- January 22, 2024
- Posted by: Dave Kurlan
- Category: Understanding the Sales Force
Have you ever been on the road, lost in thought, just driving down the highway (oh-oh, already sounds like a country song), when you realized you blew past your exit about thirty miles ago? One minute ago everything was perfect and then, all of a sudden, reality sets in and you’ve traveled an hour out of your way.
That exact same thing happens to salespeople on their sales calls. They’re having a great conversation, the prospect needs what you have, there is money available, you’re with the decision maker, and you start making some assumptions about how good this opportunity looks.
If you have a scorecard in your head, it is probably giving you a score of close to 100. If you have an external scorecard, it might also be predicting a win, although the score might be closer to 75-80. And if you have a professionally built, predictive scorecard, like those we create for our clients, the score might be below 60 and warning you that there is a good chance you WON’T get the business!
You probably ended the call with a mind-blowing, spectacularly biased perspective on your likelihood of getting the business and, if forty years in the sales development business has taught me anything, your perspective could be completely wrong.
What did you miss?
The conversation was going so well that you probably didn’t think you needed to ask about the competitors that were speaking with your prospect because well, why would they even need to speak with anyone else, right? I mean, they are so in love with you. So you ended the call and went to work on your proposal, an hours-long proposition in futility.
Last week, I had a conversation like that. It could not have possibly gone any better than it did. But unlike most salespeople, I don’t take anything for granted and I asked and learned they were talking with a number of companies! I asked how many would be able to do everything we talked about – the things the prospect wanted as well as the things I suggested. He said two. I asked if that included us and he revised it to three.
Most salespeople thank the prospect for sharing and then start on their proposals, thinking about what they must do to differentiate. I knew that if I wanted to differentiate, I had more work to do with the prospect, right then and there, while he was still engaged. It was time to ask more questions. I had to learn more about what an ideal partner (never vendor or supplier) would be. It was also time to start using words like “we,” and “collaborate,” and “together,” and “co-create.” How would we work together? What kind of experience were they hoping we could bring to the table? How could we improve on what they had heard from others? What could we do to make his job easier? What would make him look like a hero? Was it more important to preserve their culture or change their culture? And so many more.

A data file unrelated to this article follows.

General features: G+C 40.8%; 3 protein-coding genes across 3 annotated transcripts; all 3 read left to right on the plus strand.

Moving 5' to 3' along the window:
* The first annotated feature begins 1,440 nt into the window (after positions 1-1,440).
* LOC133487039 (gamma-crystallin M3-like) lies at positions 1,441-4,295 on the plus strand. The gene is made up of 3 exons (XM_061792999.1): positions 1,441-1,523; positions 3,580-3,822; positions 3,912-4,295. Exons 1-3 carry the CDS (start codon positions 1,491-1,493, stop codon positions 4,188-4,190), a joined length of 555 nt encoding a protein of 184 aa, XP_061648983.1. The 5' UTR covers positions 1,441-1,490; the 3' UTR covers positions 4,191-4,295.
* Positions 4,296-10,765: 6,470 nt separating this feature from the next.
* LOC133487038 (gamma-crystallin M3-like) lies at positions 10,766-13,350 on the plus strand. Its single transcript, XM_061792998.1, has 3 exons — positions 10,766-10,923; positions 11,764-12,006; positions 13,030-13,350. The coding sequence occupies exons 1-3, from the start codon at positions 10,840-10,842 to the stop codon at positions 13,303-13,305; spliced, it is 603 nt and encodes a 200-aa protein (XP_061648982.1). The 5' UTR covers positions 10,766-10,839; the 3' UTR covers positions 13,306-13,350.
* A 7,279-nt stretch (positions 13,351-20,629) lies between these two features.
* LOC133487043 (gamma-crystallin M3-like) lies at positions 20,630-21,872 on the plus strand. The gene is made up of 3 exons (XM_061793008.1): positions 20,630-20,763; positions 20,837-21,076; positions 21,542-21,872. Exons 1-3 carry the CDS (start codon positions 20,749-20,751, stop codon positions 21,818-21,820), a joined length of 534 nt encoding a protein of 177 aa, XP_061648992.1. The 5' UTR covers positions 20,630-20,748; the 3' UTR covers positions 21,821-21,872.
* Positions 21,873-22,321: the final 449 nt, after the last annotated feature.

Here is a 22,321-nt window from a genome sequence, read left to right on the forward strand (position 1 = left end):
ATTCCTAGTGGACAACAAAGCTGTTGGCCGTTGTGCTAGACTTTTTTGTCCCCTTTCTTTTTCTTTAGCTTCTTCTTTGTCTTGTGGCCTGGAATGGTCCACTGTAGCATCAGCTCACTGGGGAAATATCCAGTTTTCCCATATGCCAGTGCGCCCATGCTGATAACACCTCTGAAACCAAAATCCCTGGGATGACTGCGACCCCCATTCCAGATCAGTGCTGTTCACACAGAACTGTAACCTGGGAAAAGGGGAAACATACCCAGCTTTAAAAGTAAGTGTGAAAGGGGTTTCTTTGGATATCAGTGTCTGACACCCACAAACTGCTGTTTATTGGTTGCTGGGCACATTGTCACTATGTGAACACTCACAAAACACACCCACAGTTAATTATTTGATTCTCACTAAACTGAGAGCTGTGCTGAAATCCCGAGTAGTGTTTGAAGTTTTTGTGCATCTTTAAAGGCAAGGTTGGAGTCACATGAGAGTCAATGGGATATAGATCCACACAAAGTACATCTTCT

One thing that most salespeople are guilty of is voluntarily ending a conversation with more unanswered questions than answered questions. It doesn’t need to be that way either! Instead of taking things for granted, not paying attention, and cruising past your exit, check your surroundings and ask the questions that you forgot, neglected or chose not to ask. It might save you from going out of your way writing a proposal for business that you won’t win.
Enroll in Movie Night for Salespeople and enter discount code Jan23Blog at checkout to receive a $275 discount! You’ll watch the most entertaining scenes from the best movies and TV shows, and learn how to ask more questions, better questions, tougher questions, and differentiate yourself and your company from your competition. The course is movie and TV specific, along with my introductions to each scene and reviews of each scene to make sure you internalized the intended lessons. We are up to 43 scenes and counting, and adding more scenes each week.
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